And do we truly believe that the Church is his own Body, and that he fills us, and even our congregations with his own fulness? What does it mean to be his Body? Surely it means that we must fulfill in our own lives his own humble service in the world. This is what over all things and filleth all in all means.
The Community | The Mission Of God
It requires us to have a relation with the world outside the Liturgy, which is, to a great extent, the meaning and purpose of the Liturgy. The Church is not an organisation that has some secondary relation to the purposes of God in Christ. It is not a human institution that develops various services for members, like a social club, and also hopes to be engaged in a number of religious activities as well.
If the Church is the Body of Christ, and if Christ is the Head of his Body, then every aspect of the life of the Church, his own Body, must be concerned with fulfilling the mission and ministry of Christ in the world, a mission and ministry he began himself, but will complete through his own Body.
“All Scripture is given by inspiration of God and is profitable for doctrine, for reproof, for correction, for instruction in righteousness, that the man of God may be perfect, thoroughly equipped for all good works.” [2 Timothy 16-17] St Paul says What is the Church for? The Community
The Community | The Works Of God
Is it possible to properly be the Church and not be engaged in the mission and ministry of Christ in the world? What is the service of the Church to her own members if it is not an equipping for service in and to the world? What does St Paul say to St Timothy in 2 Timothy 16-17… All Scripture is given by inspiration of God and is profitable for doctrine, for reproof, for correction, for instruction in righteousness, that the man of God may be perfect, thoroughly equipped for all good works.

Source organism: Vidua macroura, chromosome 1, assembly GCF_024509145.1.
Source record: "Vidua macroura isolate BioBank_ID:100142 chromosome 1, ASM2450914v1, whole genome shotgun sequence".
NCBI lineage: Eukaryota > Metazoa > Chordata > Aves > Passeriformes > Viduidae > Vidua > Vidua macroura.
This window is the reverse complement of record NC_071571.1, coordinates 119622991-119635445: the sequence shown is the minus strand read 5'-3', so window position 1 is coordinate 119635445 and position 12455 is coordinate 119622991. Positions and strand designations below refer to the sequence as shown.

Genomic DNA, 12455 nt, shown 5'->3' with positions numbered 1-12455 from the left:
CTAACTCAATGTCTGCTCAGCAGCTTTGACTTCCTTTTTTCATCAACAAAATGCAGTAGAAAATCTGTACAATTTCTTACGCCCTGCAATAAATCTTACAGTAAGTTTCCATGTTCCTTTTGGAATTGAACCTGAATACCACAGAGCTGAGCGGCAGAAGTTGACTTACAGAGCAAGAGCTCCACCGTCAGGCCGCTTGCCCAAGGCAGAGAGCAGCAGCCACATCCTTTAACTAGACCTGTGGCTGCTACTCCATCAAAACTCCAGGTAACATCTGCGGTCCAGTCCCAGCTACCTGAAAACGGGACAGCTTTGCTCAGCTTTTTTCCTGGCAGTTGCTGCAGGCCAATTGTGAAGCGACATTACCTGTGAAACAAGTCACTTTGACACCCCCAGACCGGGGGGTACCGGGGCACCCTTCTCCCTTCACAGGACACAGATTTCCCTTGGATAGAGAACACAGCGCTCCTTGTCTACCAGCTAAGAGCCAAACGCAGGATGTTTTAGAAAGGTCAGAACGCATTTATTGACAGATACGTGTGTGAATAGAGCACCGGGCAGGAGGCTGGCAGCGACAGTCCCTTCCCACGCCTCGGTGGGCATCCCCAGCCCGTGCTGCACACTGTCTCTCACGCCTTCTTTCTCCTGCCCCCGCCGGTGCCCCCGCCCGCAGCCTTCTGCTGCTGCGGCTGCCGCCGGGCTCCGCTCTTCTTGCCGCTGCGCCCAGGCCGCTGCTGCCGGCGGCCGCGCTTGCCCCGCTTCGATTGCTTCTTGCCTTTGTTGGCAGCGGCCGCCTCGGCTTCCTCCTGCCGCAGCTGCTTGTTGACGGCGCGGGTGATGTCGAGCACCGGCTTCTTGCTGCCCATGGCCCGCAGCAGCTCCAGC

This passage is often used when we are speaking about the inspiration of Scripture. But it is less often used to reflect on what the purpose of the Christian life is actually for. Why do we need doctrine? Why do we need to be reproved and corrected and taught how to live the life of righteousness? It is so that we might become perfect, and this perfection is not found in simply attending Church services, or having some ministry in the congregation, but in being thoroughly equipped for good works.
To be continued, with the question: What are these good works that the members of the Church should be equipped to perform?
Delivered to you by COPTICNN™ | Coptic News Network on 2020-03-29 from Liverpool, England
COPTICNN™ | Coptic News Network & COPTICNN™ DIRECTORY | Christian Business Directory
Columnists: COPTICNN™ award-winning columnists are a fundamental pillar of our coverage. They range in their interests from orthodoxy, faith, politics, to world affairs, to business, to the arts, to the way we live. No matter the issue, they are always in the middle of our Christian discourse. They are trusted by our readers and followed by many Coptic Orthodox Christians worldwide. Influential, provocative, and engaging, our columnists provide insights and analysis that can’t be found elsewhere, making them a prime destination for WORLD readers.